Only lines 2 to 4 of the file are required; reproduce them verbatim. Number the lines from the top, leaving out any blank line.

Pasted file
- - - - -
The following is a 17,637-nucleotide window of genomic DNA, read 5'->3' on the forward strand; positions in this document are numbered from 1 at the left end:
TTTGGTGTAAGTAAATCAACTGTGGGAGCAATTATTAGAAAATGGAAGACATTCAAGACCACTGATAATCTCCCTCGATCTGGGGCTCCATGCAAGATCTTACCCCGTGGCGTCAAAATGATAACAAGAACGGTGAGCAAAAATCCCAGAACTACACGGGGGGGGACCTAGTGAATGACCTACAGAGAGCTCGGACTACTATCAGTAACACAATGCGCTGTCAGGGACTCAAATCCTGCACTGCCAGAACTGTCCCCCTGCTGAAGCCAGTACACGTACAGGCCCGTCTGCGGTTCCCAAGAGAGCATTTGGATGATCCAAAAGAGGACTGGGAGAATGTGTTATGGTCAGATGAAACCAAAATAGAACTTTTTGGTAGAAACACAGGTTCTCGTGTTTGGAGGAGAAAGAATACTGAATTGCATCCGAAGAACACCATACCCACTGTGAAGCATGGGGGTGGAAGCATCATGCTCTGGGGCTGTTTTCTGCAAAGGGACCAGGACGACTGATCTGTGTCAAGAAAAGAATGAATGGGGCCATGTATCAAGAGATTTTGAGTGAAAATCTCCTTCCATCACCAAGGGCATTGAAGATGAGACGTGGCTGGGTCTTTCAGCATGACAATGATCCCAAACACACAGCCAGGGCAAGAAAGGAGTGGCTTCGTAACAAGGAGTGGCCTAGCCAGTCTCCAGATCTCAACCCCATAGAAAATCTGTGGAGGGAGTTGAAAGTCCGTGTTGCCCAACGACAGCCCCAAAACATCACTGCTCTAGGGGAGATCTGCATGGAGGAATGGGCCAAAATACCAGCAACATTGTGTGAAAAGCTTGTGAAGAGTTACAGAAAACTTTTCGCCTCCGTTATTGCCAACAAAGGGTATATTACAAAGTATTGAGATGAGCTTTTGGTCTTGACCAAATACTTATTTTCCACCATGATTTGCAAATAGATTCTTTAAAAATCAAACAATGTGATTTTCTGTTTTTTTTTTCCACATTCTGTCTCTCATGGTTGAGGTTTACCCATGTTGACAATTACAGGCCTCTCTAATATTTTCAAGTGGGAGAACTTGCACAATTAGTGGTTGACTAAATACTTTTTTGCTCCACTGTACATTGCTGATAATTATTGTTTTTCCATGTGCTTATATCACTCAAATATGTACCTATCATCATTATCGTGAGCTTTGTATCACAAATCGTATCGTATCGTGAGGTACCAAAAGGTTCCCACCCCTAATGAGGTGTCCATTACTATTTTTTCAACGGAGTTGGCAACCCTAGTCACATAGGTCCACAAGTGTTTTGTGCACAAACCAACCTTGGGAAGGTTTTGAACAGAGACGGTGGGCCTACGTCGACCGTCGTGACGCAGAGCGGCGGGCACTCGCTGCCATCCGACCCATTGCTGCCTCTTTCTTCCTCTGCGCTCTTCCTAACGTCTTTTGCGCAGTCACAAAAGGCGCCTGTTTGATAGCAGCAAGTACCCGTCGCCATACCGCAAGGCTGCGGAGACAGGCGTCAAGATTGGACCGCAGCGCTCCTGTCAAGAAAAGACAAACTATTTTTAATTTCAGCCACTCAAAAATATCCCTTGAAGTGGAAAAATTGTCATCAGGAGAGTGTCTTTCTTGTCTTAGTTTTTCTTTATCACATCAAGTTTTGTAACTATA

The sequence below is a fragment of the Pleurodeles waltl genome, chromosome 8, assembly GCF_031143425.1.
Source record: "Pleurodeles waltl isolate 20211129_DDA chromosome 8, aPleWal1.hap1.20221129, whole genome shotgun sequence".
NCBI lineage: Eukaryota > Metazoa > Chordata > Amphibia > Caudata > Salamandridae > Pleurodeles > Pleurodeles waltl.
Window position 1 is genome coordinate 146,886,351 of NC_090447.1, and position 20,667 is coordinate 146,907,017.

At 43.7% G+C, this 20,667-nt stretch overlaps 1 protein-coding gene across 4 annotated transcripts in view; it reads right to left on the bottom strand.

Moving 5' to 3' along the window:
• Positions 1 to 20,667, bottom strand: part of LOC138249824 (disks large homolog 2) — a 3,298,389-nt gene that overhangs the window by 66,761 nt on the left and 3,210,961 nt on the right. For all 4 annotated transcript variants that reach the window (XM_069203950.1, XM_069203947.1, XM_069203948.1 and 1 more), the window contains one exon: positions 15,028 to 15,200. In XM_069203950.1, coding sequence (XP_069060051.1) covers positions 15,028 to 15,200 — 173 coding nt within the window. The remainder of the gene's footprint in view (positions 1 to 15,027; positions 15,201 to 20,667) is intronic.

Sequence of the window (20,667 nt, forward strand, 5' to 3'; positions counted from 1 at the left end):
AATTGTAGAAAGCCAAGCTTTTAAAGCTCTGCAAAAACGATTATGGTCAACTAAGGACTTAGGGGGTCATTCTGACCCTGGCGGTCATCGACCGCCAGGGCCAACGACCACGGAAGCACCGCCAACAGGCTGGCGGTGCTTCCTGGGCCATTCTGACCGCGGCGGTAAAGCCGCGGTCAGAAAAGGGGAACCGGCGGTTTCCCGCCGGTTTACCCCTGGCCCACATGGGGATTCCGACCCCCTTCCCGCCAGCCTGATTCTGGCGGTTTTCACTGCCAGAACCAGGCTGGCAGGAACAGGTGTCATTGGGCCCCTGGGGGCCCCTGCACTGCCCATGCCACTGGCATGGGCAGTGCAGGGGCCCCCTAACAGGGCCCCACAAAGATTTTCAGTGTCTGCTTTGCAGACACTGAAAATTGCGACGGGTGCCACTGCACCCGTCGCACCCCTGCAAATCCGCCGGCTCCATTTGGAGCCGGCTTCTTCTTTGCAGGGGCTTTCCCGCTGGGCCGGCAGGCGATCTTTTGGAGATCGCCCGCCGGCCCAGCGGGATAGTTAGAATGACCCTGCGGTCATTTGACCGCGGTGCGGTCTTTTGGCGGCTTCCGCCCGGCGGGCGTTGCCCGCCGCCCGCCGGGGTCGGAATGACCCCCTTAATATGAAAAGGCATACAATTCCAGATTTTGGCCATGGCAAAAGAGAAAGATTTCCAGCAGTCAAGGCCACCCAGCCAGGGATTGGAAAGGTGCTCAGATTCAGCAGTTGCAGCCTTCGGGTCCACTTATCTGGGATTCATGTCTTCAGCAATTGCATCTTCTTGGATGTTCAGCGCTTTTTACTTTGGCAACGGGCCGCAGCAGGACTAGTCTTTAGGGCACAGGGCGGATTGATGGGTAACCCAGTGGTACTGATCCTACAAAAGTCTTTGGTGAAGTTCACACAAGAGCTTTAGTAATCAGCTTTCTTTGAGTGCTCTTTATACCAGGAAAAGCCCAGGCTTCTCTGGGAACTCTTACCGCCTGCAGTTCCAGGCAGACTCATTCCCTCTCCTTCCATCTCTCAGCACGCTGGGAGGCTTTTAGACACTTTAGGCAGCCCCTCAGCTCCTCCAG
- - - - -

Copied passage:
TTTGGTGTAAGTAAATCAACTGTGGGAGCAATTATTAGAAAATGGAAGACATTCAAGACCACTGATAATCTCCCTCGATCTGGGGCTCCATGCAAGATCTTACCCCGTGGCGTCAAAATGATAACAAGAACGGTGAGCAAAAATCCCAGAACTACACGGGGGGGGACCTAGTGAATGACCTACAGAGAGCTCGGACTACTATCAGTAACACAATGCGCTGTCAGGGACTCAAATCCTGCACTGCCAGAACTGTCCCCCTGCTGAAGCCAGTACACGTACAGGCCCGTCTGCGGTTCCCAAGAGAGCATTTGGATGATCCAAAAGAGGACTGGGAGAATGTGTTATGGTCAGATGAAACCAAAATAGAACTTTTTGGTAGAAACACAGGTTCTCGTGTTTGGAGGAGAAAGAATACTGAATTGCATCCGAAGAACACCATACCCACTGTGAAGCATGGGGGTGGAAGCATCATGCTCTGGGGCTGTTTTCTGCAAAGGGACCAGGACGACTGATCTGTGTCAAGAAAAGAATGAATGGGGCCATGTATCAAGAGATTTTGAGTGAAAATCTCCTTCCATCACCAAGGGCATTGAAGATGAGACGTGGCTGGGTCTTTCAGCATGACAATGATCCCAAACACACAGCCAGGGCAAGAAAGGAGTGGCTTCGTAACAAGGAGTGGCCTAGCCAGTCTCCAGATCTCAACCCCATAGAAAATCTGTGGAGGGAGTTGAAAGTCCGTGTTGCCCAACGACAGCCCCAAAACATCACTGCTCTAGGGGAGATCTGCATGGAGGAATGGGCCAAAATACCAGCAACATTGTGTGAAAAGCTTGTGAAGAGTTACAGAAAACTTTTCGCCTCCGTTATTGCCAACAAAGGGTATATTACAAAGTATTGAGATGAGCTTTTGGTCTTGACCAAATACTTATTTTCCACCATGATTTGCAAATAGATTCTTTAAAAATCAAACAATGTGATTTTCTGTTTTTTTTTTCCACATTCTGTCTCTCATGGTTGAGGTTTACCCATGTTGACAATTACAGGCCTCTCTAATATTTTCAAGTGGGAGAACTTGCACAATTAGTGGTTGACTAAATACTTTTTTGCTCCACTGTACATTGCTGATAATTATTGTTTTTCCATGTGCTTATATCACTCAAATATGTACCTATCATCATTATCGTGAGCTTTGTATCACAAATCGTATCGTATCGTGAGGTACCAAAAGGTTCCCACCCCTAATGAGGTGTCCATTACTATTTTTTCAACGGAGTTGGCAACCCTAGTCACATAGGTCCACAAGTGTTTTGTGCACAAACCAACCTTGGGAAGGTTTTGAACAGAGACGGTGGGCCTACGTCGACCGTCGTGACGCAGAGCGGCGGGCACTCGCTGCCATCCGACCCATTGCTGCCTCTTTCTTCCTCTGCGCTCTTCCTAACGTCTTTTGCGCAGTCACAAAAGGCGCCTGTTTGATAGCAGCAAGTACCCGTCGCCATACCGCAAGGCTGCGGAGACAGGCGTCAAGATTGGACCGCAGCGCTCCTGTCAAGAAAAGACAAACTATTTTTAATTTCAGCCACTCAAAAATATCCCTTGAAGTGGAAAAATTGTCATCAGGAGAGTGTCTTTCTTGTCTTAGTTTTTCTTTATCACATCAAGTTTTGTAACTATA

The sequence below is a fragment of the Pleurodeles waltl genome, chromosome 8, assembly GCF_031143425.1.
Source record: "Pleurodeles waltl isolate 20211129_DDA chromosome 8, aPleWal1.hap1.20221129, whole genome shotgun sequence".